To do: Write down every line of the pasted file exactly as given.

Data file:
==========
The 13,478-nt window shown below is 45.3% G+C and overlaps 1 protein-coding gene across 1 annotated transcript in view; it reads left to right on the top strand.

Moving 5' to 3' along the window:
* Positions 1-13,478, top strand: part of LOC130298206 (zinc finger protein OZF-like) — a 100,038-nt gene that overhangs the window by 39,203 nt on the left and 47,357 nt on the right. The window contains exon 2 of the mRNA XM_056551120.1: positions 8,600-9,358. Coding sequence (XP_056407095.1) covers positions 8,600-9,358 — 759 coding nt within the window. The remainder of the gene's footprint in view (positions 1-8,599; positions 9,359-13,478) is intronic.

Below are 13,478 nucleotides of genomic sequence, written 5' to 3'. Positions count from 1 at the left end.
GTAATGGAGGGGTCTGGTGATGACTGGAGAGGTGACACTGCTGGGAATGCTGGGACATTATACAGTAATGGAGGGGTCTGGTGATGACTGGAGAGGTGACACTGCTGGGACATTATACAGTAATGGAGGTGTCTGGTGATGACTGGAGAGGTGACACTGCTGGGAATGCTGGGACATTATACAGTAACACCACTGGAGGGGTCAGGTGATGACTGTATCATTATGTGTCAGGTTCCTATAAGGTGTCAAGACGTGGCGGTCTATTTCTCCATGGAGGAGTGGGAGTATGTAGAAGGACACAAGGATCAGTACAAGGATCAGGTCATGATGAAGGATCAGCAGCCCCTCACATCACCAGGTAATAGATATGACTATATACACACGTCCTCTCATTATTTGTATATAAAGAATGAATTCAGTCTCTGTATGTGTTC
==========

The 13,478-nt window shown below is 45.3% G+C and overlaps 1 protein-coding gene across 1 annotated transcript in view; it reads left to right on the top strand.

Moving 5' to 3' along the window:
* Positions 1-13,478, top strand: part of LOC130298206 (zinc finger protein OZF-like) — a 100,038-nt gene that overhangs the window by 39,203 nt on the left and 47,357 nt on the right. The window contains exon 2 of the mRNA XM_056551120.1: positions 8,600-9,358. Coding sequence (XP_056407095.1) covers positions 8,600-9,358 — 759 coding nt within the window. The remainder of the gene's footprint in view (positions 1-8,599; positions 9,359-13,478) is intronic.

Below are 13,478 nucleotides of genomic sequence, written 5' to 3'. Positions count from 1 at the left end.
GTAATGGAGGGGTCTGGTGATGACTGGAGAGGTGACACTGCTGGGAATGCTGGGACATTATACAGTAATGGAGGGGTCTGGTGATGACTGGAGAGGTGACACTGCTGGGACATTATACAGTAATGGAGGTGTCTGGTGATGACTGGAGAGGTGACACTGCTGGGAATGCTGGGACATTATACAGTAACACCACTGGAGGGGTCAGGTGATGACTGTATCATTATGTGTCAGGTTCCTATAAGGTGTCAAGACGTGGCGGTCTATTTCTCCATGGAGGAGTGGGAGTATGTAGAAGGACACAAGGATCAGTACAAGGATCAGGTCATGATGAAGGATCAGCAGCCCCTCACATCACCAGGTAATAGATATGACTATATACACACGTCCTCTCATTATTTGTATATAAAGAATGAATTCAGTCTCTGTATGTGTTC